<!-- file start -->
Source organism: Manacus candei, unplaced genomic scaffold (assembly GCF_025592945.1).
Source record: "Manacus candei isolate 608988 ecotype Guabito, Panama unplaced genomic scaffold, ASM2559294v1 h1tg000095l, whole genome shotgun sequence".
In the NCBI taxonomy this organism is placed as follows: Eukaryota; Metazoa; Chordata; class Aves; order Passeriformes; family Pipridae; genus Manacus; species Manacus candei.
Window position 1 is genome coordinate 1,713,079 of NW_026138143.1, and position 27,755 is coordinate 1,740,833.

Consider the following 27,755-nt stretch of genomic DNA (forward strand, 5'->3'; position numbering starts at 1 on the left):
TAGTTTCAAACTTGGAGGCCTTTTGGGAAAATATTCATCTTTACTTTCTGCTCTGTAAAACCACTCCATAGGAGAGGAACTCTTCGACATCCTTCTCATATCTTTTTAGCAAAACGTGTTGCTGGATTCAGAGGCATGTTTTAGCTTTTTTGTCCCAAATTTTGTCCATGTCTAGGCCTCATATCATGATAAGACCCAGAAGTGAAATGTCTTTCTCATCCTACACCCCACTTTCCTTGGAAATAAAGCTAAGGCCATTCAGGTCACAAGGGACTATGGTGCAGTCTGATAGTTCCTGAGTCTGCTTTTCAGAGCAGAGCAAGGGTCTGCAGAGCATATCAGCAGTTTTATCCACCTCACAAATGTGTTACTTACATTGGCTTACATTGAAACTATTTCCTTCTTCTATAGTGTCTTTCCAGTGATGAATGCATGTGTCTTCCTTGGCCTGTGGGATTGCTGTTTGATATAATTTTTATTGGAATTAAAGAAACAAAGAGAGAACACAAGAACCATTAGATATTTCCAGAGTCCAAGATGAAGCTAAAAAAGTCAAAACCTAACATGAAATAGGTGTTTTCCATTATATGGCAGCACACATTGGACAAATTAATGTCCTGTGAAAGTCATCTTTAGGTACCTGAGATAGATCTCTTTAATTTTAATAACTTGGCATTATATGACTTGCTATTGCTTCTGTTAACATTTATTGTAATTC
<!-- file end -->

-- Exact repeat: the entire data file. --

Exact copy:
Source organism: Manacus candei, unplaced genomic scaffold (assembly GCF_025592945.1).
Source record: "Manacus candei isolate 608988 ecotype Guabito, Panama unplaced genomic scaffold, ASM2559294v1 h1tg000095l, whole genome shotgun sequence".
In the NCBI taxonomy this organism is placed as follows: Eukaryota; Metazoa; Chordata; class Aves; order Passeriformes; family Pipridae; genus Manacus; species Manacus candei.
Window position 1 is genome coordinate 1,713,079 of NW_026138143.1, and position 27,755 is coordinate 1,740,833.

Consider the following 27,755-nt stretch of genomic DNA (forward strand, 5'->3'; position numbering starts at 1 on the left):
TAGTTTCAAACTTGGAGGCCTTTTGGGAAAATATTCATCTTTACTTTCTGCTCTGTAAAACCACTCCATAGGAGAGGAACTCTTCGACATCCTTCTCATATCTTTTTAGCAAAACGTGTTGCTGGATTCAGAGGCATGTTTTAGCTTTTTTGTCCCAAATTTTGTCCATGTCTAGGCCTCATATCATGATAAGACCCAGAAGTGAAATGTCTTTCTCATCCTACACCCCACTTTCCTTGGAAATAAAGCTAAGGCCATTCAGGTCACAAGGGACTATGGTGCAGTCTGATAGTTCCTGAGTCTGCTTTTCAGAGCAGAGCAAGGGTCTGCAGAGCATATCAGCAGTTTTATCCACCTCACAAATGTGTTACTTACATTGGCTTACATTGAAACTATTTCCTTCTTCTATAGTGTCTTTCCAGTGATGAATGCATGTGTCTTCCTTGGCCTGTGGGATTGCTGTTTGATATAATTTTTATTGGAATTAAAGAAACAAAGAGAGAACACAAGAACCATTAGATATTTCCAGAGTCCAAGATGAAGCTAAAAAAGTCAAAACCTAACATGAAATAGGTGTTTTCCATTATATGGCAGCACACATTGGACAAATTAATGTCCTGTGAAAGTCATCTTTAGGTACCTGAGATAGATCTCTTTAATTTTAATAACTTGGCATTATATGACTTGCTATTGCTTCTGTTAACATTTATTGTAATTC